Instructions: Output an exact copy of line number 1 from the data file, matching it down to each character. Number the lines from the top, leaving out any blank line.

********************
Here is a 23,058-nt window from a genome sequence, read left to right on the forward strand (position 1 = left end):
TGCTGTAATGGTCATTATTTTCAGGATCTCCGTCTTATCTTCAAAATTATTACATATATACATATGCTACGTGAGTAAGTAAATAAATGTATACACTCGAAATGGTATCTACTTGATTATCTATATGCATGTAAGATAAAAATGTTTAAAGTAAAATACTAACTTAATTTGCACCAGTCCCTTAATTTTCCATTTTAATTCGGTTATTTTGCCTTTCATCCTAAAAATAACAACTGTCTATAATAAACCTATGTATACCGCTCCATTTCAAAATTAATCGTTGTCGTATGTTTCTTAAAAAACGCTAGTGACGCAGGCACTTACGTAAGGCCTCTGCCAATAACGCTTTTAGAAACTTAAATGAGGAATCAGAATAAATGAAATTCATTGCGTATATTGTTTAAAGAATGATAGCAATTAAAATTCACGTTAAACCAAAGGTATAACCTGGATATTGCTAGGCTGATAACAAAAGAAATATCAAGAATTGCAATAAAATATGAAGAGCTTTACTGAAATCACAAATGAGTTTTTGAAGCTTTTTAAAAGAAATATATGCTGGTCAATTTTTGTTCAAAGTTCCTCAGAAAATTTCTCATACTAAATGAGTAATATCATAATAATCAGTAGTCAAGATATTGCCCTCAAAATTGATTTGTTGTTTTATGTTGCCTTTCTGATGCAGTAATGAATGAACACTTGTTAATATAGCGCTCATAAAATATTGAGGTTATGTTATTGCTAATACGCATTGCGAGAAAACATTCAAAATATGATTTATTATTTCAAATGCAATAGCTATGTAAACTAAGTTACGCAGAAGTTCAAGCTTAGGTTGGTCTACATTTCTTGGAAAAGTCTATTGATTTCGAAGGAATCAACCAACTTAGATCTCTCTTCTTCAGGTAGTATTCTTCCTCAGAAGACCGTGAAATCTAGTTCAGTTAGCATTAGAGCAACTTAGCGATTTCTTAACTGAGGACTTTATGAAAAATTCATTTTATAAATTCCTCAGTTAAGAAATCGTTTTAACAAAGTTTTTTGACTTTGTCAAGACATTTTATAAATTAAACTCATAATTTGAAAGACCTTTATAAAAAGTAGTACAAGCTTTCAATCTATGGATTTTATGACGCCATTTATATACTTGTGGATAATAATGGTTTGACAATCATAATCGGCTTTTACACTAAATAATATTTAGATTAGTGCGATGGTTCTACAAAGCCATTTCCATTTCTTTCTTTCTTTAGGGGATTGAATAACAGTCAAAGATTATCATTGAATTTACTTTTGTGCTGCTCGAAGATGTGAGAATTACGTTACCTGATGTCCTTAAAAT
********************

Here is a 23,058-nt window from a genome sequence, read left to right on the forward strand (position 1 = left end):